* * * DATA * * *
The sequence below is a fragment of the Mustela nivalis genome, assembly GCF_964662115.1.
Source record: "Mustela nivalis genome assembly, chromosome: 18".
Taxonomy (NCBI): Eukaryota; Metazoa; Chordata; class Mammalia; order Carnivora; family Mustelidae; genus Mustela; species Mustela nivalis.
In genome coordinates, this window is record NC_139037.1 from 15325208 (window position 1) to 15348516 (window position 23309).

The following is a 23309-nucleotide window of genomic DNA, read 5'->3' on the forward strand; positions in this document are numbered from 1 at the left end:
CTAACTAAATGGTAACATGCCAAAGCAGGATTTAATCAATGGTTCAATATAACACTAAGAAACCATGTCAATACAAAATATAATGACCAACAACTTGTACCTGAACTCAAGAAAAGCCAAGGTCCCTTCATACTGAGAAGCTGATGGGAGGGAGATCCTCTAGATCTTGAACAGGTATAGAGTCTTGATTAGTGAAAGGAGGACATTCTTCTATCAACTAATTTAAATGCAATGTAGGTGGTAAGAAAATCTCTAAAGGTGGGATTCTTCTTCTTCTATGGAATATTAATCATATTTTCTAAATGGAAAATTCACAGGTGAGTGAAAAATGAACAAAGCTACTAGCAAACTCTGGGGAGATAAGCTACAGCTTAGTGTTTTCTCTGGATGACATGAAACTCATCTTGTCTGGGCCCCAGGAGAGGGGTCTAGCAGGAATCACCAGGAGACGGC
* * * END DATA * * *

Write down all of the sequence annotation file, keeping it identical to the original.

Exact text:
The sequence below is a fragment of the Mustela nivalis genome, assembly GCF_964662115.1.
Source record: "Mustela nivalis genome assembly, chromosome: 18".
Taxonomy (NCBI): Eukaryota; Metazoa; Chordata; class Mammalia; order Carnivora; family Mustelidae; genus Mustela; species Mustela nivalis.
In genome coordinates, this window is record NC_139037.1 from 15325208 (window position 1) to 15348516 (window position 23309).

The following is a 23309-nucleotide window of genomic DNA, read 5'->3' on the forward strand; positions in this document are numbered from 1 at the left end:
CTAACTAAATGGTAACATGCCAAAGCAGGATTTAATCAATGGTTCAATATAACACTAAGAAACCATGTCAATACAAAATATAATGACCAACAACTTGTACCTGAACTCAAGAAAAGCCAAGGTCCCTTCATACTGAGAAGCTGATGGGAGGGAGATCCTCTAGATCTTGAACAGGTATAGAGTCTTGATTAGTGAAAGGAGGACATTCTTCTATCAACTAATTTAAATGCAATGTAGGTGGTAAGAAAATCTCTAAAGGTGGGATTCTTCTTCTTCTATGGAATATTAATCATATTTTCTAAATGGAAAATTCACAGGTGAGTGAAAAATGAACAAAGCTACTAGCAAACTCTGGGGAGATAAGCTACAGCTTAGTGTTTTCTCTGGATGACATGAAACTCATCTTGTCTGGGCCCCAGGAGAGGGGTCTAGCAGGAATCACCAGGAGACGGC